I visited the UGA Grappling Club last night to teach a guest class and had a great time. Since there were quite a few new people and many of them in general haven't been training very long I started the warmup with just a brief series of fundamental movements. Showed them how to shrimp, had everyone shrimp down the mats, then showed upa and sitouts and had them do some reps with those as well then moved directly into teaching techniques.
I taught four halfguard techniques, two passes and two sweeps. The first pass was a basic knee cut pass to the inside. You lock down a solid halfguard and posture up onto the balls of your feet, staying well based, get your knee up past your opponents thighs (Via bouncing usually) and then cut your trapped knee towards your other knee and to the ground. At the same time drop your hip down on your opponent and begin to free your leg. If your opponent clamps down really hard on the ankle then place your untrapped foot on their bottom knee and push as you pull the trapped foot free. Then take side control.
Second was a fancier pass to the back. Start with the same halfguard and posture your hips up, then drive your knee through on the outside, moving towards mount. Your opponent clamps down on your ankle and you posture up a little to give them an opportunity to try to push your knee back down into halfguard. When they start pushing the knee you reach under their head with your opposite arm (So if they are pushing on your right knee, you reach under with your left arm) and then hug them up to you and sit down, then roll to your back and insert your second hook to take the back. That last bit can be complicated to describe, but it's a great transition to the back and usually gives you half of a choke on the way.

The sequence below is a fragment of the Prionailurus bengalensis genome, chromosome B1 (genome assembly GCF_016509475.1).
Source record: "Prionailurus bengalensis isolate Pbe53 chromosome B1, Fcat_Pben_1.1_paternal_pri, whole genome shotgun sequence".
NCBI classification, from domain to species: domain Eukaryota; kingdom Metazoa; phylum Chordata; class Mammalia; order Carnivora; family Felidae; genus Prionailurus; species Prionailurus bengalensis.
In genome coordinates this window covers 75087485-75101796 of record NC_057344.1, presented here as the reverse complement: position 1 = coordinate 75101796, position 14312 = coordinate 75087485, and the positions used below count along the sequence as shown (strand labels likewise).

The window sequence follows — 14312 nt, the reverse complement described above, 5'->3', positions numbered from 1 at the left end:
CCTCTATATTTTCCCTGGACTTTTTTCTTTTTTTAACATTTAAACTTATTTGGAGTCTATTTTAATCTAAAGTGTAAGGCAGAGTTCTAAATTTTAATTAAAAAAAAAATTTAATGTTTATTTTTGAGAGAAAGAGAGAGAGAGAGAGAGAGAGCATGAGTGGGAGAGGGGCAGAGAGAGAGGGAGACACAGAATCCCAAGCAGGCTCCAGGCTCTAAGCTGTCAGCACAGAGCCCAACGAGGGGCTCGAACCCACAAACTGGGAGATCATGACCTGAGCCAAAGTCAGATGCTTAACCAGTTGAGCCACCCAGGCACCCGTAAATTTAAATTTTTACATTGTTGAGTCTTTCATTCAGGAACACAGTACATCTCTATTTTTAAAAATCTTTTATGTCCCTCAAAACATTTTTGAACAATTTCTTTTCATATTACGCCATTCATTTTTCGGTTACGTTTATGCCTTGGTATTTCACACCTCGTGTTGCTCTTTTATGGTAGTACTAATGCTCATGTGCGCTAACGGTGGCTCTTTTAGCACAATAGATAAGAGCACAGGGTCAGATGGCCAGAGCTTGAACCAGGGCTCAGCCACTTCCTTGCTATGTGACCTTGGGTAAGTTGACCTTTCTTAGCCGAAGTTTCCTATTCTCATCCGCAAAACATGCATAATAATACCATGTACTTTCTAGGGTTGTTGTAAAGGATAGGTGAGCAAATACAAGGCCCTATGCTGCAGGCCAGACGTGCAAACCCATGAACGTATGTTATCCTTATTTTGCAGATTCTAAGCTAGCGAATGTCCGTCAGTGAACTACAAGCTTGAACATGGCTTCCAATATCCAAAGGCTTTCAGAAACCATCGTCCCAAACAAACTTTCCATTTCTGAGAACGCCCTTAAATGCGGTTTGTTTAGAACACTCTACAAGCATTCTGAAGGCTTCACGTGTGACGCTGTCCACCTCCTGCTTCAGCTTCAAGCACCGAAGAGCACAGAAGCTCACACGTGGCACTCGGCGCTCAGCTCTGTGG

Next up was the first sweep. I taught the Caio Terra sweep that I've been using recently since it's so incredibly simple. Your opponent has a good halfguard on you, so you shrimp out to the side of the untrapped leg, and then bring that leg over to hook your opponents leg, then shrimp under the OTHER direction to bring their hips all the way up onto yours. Now take your trapped leg and hook your opponents outside leg and drag it in close. Finally block the arm on the same side as the leg you just trapped, then remove your outside leg and plant it to Upa over into halfguard top.
Final sweep was again fancier. You are on your side in halfguard with an underhook and your opponent has a wizzer. Base up on your free elbow and push into your opponent some to force them to base. Use your free hand to grab your opponents wrist on the arm then are using to wizzer you, now bring your underhooking hand in to also grab that wrist and pinch your opponents elbow. At the same time switch your legs so that the outside leg is trapping your opponents leg. The underhooking arm should be putting some pressure on your opponents bicep here and already starting to sweep them. Next bring your trapped leg up so that your knee meets the elbow of your bottom arm. This will give you a hook on the inside of your opponents leg. Now roll flat to your back and drive your underhooking arms elbow to the mat. At the same time lift with your bottom legs hook. If you try to go to mount from here you will usually get caught in halfguard, so I recommend using the space created to just take side control.